Two recent books by social scientists raise questions about the ease of the transition to democratic institutions. Both Violence and Social Orders, by Douglass North, Barry Weingast, and John Wallis, and The Origins of Political Order, by Francis Fukuyama, suggest that natural patterns of human organization must be overcome in order to create a modern liberal democracy.
The basic problem, as Violence and Social Orders points out, is that humans evolved to reward close relatives, to appreciate exchanges of favors with friends, and to compete within tribal hierarchies. We did not evolve to share power with and confer equal status upon strangers.
The solution that emerges, according to Violence and Social Orders, is for leaders of tribal organizations to form a ruling coalition, in what the book calls a “natural state.” The warlords who participate in the governing coalition are able to peacefully divide up wealth, or economic rents, which takes away their incentive to use violence to capture resources. The book refers to this as a limited‐access order. Political power and economic power are held by narrow elites. By modern Western standards, such a state is corrupt, because political power is blatantly used to extract wealth for the ruling parties. However, what we fail to see is that eliminating corruption would be destabilizing: Absent the economic bribery, strong leaders would defect from the coalition, leading to civil war. The ability to extract wealth is what binds the elites to the government.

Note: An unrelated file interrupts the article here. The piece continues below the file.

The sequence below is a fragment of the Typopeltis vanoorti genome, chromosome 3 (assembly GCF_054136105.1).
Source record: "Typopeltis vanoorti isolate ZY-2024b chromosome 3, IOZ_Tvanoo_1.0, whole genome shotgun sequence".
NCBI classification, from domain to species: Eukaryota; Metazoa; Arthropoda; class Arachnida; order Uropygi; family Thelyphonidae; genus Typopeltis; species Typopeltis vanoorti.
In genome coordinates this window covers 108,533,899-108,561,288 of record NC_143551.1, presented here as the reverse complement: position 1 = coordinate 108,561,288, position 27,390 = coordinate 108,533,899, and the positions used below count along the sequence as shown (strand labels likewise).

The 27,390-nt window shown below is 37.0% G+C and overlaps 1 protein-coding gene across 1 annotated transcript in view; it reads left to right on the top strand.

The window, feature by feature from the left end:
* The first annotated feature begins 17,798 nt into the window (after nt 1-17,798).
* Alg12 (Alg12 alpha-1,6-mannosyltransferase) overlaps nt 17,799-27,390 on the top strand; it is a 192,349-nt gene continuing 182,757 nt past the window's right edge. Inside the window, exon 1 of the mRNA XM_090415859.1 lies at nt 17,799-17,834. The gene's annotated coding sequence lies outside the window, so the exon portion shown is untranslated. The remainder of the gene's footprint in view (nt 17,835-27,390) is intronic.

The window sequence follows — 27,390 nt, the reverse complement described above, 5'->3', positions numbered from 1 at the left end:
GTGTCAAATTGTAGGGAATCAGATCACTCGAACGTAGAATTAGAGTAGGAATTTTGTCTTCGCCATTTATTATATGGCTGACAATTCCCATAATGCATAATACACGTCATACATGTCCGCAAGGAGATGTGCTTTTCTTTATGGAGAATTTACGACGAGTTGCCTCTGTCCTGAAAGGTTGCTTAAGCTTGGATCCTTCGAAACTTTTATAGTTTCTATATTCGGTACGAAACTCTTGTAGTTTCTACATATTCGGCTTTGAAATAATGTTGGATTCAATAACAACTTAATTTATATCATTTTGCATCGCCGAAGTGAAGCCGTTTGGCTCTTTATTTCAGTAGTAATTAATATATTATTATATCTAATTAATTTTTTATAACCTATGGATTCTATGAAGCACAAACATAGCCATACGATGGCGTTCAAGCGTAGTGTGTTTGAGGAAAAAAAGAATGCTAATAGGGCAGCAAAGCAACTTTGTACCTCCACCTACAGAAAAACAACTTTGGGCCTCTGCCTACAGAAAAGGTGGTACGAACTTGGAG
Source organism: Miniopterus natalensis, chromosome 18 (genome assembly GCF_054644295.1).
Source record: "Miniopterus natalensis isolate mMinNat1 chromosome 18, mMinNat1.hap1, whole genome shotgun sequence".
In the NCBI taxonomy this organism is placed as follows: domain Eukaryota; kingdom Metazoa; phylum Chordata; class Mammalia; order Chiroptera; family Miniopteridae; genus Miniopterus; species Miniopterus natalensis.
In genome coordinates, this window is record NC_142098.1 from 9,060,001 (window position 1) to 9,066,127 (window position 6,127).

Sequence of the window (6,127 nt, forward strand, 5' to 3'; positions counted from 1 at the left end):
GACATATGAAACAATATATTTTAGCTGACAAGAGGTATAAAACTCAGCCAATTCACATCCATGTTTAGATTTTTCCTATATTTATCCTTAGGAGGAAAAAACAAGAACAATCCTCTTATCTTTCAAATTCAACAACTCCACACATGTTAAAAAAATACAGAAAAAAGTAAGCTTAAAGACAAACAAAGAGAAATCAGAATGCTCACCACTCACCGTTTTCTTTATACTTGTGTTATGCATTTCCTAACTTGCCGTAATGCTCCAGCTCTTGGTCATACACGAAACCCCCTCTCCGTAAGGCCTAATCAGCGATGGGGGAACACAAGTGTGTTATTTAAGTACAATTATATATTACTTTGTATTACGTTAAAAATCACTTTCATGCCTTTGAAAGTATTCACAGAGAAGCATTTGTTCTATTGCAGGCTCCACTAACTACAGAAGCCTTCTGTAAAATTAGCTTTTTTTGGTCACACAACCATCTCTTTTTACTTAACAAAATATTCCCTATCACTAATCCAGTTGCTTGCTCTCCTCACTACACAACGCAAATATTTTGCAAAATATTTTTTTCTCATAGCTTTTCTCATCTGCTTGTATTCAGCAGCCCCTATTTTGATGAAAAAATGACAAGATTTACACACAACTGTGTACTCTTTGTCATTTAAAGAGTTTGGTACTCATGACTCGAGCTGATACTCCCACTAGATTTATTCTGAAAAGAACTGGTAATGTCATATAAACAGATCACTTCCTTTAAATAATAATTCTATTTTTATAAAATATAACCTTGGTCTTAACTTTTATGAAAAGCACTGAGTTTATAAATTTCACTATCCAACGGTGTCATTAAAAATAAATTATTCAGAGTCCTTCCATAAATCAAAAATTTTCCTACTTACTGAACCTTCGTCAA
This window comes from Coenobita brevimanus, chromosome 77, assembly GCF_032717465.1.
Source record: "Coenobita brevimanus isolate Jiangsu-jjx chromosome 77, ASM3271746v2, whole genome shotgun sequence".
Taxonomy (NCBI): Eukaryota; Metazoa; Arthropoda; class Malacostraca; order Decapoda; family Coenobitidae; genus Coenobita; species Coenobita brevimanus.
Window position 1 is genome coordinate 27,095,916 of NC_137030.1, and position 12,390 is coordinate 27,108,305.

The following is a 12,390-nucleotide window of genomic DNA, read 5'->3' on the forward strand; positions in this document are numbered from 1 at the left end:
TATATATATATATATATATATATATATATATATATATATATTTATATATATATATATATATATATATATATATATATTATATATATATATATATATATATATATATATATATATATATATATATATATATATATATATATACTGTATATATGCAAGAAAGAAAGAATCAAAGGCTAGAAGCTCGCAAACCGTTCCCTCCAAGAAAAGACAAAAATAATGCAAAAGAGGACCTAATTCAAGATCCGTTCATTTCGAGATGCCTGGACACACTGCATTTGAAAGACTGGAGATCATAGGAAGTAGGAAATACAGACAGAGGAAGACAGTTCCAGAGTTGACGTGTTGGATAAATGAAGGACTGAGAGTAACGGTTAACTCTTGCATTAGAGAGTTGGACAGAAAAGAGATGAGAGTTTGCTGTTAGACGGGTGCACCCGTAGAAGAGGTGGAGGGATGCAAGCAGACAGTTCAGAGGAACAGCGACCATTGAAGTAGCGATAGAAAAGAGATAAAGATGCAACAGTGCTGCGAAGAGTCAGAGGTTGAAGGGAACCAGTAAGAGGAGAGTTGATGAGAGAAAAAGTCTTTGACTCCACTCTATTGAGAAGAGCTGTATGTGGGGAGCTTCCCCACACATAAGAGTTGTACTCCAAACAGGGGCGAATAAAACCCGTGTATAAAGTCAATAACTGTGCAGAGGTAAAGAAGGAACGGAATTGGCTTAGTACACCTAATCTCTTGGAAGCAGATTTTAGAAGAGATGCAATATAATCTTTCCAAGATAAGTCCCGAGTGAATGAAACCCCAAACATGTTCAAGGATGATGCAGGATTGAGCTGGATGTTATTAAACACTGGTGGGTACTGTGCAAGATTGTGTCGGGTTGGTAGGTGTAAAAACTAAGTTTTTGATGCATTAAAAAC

In Violence and Social Orders, a Western‐style democracy is called an “open‐access order.” The opportunity to gain economic or political power is open to everyone. This is a different sort of equilibrium, one which is not easily arrived at. Countries that are in the “natural state” are not likely to move toward an open‐access order. If the natural state breaks down, a country is more likely to fall into civil war or authoritarianism.
There are important preconditions for a successful transition from a limited‐access order to an open‐access order. These include having civilian control over all military forces, developing long‐lived institutions (such as corporations) so that society is less dependent on key individual leaders, and having the rule of law apply to elites. Once elites enjoy the rule of law, moving to an open‐access order involves extending the benefits of legal protection to other members of society.
Fukuyama also emphasizes the rule of law. He says that a liberal democracy consists of three elements: A strong central state, the rule of law, and accountable government, meaning institutional checks on the power of the ruler.
Concerning the need for a strong central state, Fukuyama writes (p.280),